The briefing reveals the world’s ten worst hunger hotspots, places such as Venezuela and South Sudan where the food crisis is most severe and getting worse as a result of the pandemic. It also highlights emerging epicentres of hunger ?middle income countries such as India, South Africa, and Brazil? where millions of people who were barely managing have been tipped over the edge by the pandemic. For example:
  • Brazil: Millions of poor workers, with little in the way of savings or benefits to fall back on, lost their incomes as a result of lockdown. Only 10 percent of the financial support promised by the federal government had been distributed by late June with big business favoured over workers and smaller more vulnerable companies.
  • India: Travel restrictions left farmers without vital migrant labour at the peak of the harvest season, forcing many to leave their crops in the field to rot. Traders have also been unable to reach tribal communities during the peak harvest season for forest products, depriving up to 100 million people of their main source of income for the year. 
  • Yemen: Remittances dropped by 80 percent ?or $253 million? in the first four months of 2020 as a result of mass job losses across the Gulf. Borders and supply route closures have led to food shortages and food price spikes in the country which imports 90 percent of its food.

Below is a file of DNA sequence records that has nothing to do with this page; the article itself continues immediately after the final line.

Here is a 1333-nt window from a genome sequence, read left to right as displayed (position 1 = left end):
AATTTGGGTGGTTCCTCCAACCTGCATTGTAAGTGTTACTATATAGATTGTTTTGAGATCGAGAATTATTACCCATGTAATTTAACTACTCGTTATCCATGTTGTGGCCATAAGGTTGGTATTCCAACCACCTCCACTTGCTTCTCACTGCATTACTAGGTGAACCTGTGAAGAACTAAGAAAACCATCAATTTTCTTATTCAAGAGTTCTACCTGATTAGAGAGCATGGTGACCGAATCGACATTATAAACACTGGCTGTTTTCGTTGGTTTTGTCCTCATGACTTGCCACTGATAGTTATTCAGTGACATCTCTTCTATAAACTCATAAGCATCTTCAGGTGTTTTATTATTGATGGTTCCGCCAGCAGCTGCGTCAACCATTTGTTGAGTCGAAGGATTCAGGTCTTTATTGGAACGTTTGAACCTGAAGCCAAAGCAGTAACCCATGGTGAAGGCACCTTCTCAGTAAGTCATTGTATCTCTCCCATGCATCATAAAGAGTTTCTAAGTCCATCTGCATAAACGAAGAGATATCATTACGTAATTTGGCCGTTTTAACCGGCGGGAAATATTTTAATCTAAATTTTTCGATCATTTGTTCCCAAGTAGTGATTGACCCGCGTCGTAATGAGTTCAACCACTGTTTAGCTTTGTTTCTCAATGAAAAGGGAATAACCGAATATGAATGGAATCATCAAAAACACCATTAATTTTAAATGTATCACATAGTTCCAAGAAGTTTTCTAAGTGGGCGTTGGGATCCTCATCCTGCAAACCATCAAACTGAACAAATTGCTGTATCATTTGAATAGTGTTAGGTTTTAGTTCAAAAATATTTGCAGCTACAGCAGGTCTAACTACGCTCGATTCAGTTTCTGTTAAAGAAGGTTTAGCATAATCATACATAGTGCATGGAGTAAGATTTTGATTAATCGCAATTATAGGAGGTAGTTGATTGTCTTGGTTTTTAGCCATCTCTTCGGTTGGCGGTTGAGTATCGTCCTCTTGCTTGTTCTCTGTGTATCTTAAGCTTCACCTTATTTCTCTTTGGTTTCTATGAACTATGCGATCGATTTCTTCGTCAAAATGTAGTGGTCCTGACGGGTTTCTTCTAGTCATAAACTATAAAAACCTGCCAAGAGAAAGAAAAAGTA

• Sahel: Restrictions on movement have prevented herders from driving their livestock to greener pastures for feeding, threatening the livelihoods of millions of people. Just 26 percent of the $2.8bn needed to respond to COVID-19 in the region has been pledged.

Kadidia Diallo, a female milk producer in Burkina Faso, told Oxfam: “COVID-19 is causing us a lot of harm. Giving my children something to eat in the morning has become difficult. We are totally dependent on the sale of milk, and with the closure of the market we can’t sell the milk anymore. If we don’t sell milk, we don't eat.” 

Women, and women-headed households, are more likely to go hungry despite the crucial role they play as food producers and workers. Women are already vulnerable because of systemic discrimination that sees them earn less and own fewer assets than men. They make up a large proportion of groups, such as informal workers, that have been hit hard by the economic fallout of the pandemic, and have also borne the brunt of a dramatic increase in unpaid care work as a result of school closures and family illness.  

“Governments must contain the spread of this deadly disease but it is equally vital they take action to stop the pandemic killing as many ?if not more? people from hunger,” said Vera. 

“Governments can save lives now by fully funding the UN’s COVID-19 appeal, making sure aid gets to those who need it most, and cancelling the debts of developing countries to free up funding for social protection and healthcare. To end this hunger crisis, governments must also build fairer, more robust, and more sustainable food systems, that put the interests of food producers and workers before the profits of big food and agribusiness,” added Vera. 

Since the pandemic began, Oxfam has reached 4.5 million of the world’s most vulnerable people with food aid and clean water, working together with over 344 partners across 62 countries. We aim to reach a total of 14 million people by raising a further $113m to support our programmes.
Father we pray that wealthy businesses, shareholders, have an increased move of heart, to add to finances for urgent humanitarian needs developing internationally, may they sacrifice their huge profits for saving lives.  Amen.